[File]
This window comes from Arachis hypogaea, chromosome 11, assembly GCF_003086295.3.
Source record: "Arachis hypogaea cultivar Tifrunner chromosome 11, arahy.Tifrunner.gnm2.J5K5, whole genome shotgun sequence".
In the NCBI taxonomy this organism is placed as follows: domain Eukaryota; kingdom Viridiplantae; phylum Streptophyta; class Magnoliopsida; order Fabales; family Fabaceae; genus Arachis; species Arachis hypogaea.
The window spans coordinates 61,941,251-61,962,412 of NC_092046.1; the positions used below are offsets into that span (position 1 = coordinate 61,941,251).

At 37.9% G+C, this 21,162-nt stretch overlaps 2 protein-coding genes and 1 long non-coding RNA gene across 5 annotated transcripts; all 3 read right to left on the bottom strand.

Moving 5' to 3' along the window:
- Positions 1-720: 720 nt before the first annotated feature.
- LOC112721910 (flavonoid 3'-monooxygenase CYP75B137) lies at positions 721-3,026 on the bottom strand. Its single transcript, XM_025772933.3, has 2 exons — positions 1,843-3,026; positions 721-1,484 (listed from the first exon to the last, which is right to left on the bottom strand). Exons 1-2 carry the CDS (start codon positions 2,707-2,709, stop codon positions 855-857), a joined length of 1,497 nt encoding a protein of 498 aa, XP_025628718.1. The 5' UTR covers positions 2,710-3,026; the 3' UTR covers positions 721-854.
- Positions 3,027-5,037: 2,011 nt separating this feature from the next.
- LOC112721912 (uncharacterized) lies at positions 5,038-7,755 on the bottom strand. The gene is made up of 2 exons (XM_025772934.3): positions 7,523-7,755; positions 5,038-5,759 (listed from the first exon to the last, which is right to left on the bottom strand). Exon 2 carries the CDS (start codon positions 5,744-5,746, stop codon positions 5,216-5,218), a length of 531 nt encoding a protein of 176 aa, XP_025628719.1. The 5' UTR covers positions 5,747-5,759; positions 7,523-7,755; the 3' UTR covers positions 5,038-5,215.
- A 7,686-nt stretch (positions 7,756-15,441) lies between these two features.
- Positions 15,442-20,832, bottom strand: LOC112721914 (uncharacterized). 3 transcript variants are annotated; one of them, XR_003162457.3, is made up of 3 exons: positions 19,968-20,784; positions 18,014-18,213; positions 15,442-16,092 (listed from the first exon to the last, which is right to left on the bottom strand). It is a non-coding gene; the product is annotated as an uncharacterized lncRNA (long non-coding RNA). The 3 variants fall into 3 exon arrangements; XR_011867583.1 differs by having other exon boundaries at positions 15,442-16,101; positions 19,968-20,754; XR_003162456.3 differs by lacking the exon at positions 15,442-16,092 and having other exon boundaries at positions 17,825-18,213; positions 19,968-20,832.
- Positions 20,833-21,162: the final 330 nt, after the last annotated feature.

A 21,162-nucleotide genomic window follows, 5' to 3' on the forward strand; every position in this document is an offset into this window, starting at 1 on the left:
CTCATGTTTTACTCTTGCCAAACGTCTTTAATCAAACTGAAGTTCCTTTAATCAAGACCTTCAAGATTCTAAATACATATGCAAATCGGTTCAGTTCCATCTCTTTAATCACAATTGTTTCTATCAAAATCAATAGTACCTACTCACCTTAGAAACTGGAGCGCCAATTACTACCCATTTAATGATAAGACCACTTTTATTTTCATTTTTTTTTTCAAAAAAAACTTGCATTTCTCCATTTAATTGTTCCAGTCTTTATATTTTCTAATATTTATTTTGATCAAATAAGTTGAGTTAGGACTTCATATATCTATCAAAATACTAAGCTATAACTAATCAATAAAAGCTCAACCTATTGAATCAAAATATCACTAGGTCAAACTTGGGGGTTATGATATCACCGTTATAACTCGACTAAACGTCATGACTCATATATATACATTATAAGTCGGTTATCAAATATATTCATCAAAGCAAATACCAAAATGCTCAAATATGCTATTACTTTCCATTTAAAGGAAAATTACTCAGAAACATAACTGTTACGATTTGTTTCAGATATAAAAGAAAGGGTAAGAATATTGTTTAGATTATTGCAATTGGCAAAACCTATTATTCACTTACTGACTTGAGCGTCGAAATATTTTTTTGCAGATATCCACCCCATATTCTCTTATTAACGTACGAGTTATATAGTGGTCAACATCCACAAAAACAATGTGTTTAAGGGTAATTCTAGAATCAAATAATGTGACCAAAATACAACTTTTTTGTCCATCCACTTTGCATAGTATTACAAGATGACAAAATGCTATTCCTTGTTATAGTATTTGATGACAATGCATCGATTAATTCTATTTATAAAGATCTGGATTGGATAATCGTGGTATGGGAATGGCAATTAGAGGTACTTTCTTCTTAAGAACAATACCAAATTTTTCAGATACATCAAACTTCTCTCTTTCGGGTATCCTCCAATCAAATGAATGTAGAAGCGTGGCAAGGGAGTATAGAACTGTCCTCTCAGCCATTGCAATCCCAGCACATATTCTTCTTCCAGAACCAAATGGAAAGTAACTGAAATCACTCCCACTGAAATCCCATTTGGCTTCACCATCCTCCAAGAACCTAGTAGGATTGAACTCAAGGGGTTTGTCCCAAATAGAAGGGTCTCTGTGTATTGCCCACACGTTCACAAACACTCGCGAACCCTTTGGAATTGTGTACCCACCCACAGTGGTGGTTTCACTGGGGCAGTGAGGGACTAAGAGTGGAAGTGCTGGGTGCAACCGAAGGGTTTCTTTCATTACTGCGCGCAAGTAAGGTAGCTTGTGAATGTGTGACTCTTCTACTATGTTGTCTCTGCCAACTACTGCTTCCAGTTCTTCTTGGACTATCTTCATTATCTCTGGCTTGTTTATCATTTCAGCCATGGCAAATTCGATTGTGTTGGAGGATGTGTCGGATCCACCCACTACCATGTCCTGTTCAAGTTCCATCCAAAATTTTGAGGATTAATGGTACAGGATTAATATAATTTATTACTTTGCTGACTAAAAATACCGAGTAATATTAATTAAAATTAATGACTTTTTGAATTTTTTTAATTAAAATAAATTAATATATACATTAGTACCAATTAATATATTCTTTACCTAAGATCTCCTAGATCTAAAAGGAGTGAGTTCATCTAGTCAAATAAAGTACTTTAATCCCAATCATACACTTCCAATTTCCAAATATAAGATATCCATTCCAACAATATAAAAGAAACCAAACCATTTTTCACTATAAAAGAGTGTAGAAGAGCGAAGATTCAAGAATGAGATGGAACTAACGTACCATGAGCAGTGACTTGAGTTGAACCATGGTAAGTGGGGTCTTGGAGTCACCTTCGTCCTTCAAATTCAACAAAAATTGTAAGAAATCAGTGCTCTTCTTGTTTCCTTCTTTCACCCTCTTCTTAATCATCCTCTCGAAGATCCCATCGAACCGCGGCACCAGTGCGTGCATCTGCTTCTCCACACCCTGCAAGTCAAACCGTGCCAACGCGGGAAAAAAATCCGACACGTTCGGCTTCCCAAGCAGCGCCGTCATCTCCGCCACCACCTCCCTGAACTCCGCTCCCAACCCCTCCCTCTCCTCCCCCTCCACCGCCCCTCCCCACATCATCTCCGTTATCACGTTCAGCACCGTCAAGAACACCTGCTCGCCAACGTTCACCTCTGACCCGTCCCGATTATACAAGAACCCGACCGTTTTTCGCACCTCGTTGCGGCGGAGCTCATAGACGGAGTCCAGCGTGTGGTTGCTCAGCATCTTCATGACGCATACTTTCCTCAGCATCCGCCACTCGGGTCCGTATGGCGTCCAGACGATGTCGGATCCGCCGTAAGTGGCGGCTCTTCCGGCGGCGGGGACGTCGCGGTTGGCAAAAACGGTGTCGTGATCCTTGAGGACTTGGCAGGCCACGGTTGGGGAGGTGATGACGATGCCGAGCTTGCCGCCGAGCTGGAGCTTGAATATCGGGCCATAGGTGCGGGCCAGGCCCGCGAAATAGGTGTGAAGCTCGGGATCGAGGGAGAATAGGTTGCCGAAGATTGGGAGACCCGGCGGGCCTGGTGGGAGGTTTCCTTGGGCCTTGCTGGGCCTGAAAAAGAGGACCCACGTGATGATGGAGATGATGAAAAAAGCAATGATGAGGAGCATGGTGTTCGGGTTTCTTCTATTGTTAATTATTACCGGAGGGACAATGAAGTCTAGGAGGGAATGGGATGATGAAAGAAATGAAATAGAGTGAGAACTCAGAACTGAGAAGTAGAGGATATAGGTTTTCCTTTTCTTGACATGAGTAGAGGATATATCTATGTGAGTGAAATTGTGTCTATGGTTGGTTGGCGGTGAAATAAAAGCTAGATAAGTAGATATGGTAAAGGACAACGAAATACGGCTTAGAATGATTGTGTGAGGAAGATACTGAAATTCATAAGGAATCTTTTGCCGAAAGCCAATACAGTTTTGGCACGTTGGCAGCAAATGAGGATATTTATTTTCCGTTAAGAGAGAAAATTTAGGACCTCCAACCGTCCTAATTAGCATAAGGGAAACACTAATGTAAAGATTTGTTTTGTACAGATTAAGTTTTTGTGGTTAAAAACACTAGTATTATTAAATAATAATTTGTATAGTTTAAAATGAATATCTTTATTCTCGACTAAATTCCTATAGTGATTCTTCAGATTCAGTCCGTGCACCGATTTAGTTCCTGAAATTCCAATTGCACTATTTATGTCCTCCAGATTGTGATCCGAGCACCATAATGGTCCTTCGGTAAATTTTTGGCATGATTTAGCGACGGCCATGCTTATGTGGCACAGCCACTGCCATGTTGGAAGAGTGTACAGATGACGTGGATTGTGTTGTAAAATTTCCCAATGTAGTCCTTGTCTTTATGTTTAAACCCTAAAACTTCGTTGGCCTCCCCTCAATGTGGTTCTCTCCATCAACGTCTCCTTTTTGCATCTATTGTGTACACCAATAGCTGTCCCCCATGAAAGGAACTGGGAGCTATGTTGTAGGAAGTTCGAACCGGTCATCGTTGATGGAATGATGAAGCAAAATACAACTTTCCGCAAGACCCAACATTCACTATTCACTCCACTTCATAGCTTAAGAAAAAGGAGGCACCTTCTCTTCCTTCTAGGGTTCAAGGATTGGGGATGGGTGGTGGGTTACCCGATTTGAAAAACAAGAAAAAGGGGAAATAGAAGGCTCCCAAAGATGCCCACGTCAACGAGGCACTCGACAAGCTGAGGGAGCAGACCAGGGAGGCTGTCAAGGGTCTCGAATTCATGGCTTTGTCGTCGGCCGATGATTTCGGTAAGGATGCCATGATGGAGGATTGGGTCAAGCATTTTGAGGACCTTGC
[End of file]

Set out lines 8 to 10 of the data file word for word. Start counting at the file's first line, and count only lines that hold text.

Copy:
- LOC112721910 (flavonoid 3'-monooxygenase CYP75B137) lies at positions 721-3,026 on the bottom strand. Its single transcript, XM_025772933.3, has 2 exons — positions 1,843-3,026; positions 721-1,484 (listed from the first exon to the last, which is right to left on the bottom strand). Exons 1-2 carry the CDS (start codon positions 2,707-2,709, stop codon positions 855-857), a joined length of 1,497 nt encoding a protein of 498 aa, XP_025628718.1. The 5' UTR covers positions 2,710-3,026; the 3' UTR covers positions 721-854.
- Positions 3,027-5,037: 2,011 nt separating this feature from the next.
- LOC112721912 (uncharacterized) lies at positions 5,038-7,755 on the bottom strand. The gene is made up of 2 exons (XM_025772934.3): positions 7,523-7,755; positions 5,038-5,759 (listed from the first exon to the last, which is right to left on the bottom strand). Exon 2 carries the CDS (start codon positions 5,744-5,746, stop codon positions 5,216-5,218), a length of 531 nt encoding a protein of 176 aa, XP_025628719.1. The 5' UTR covers positions 5,747-5,759; positions 7,523-7,755; the 3' UTR covers positions 5,038-5,215.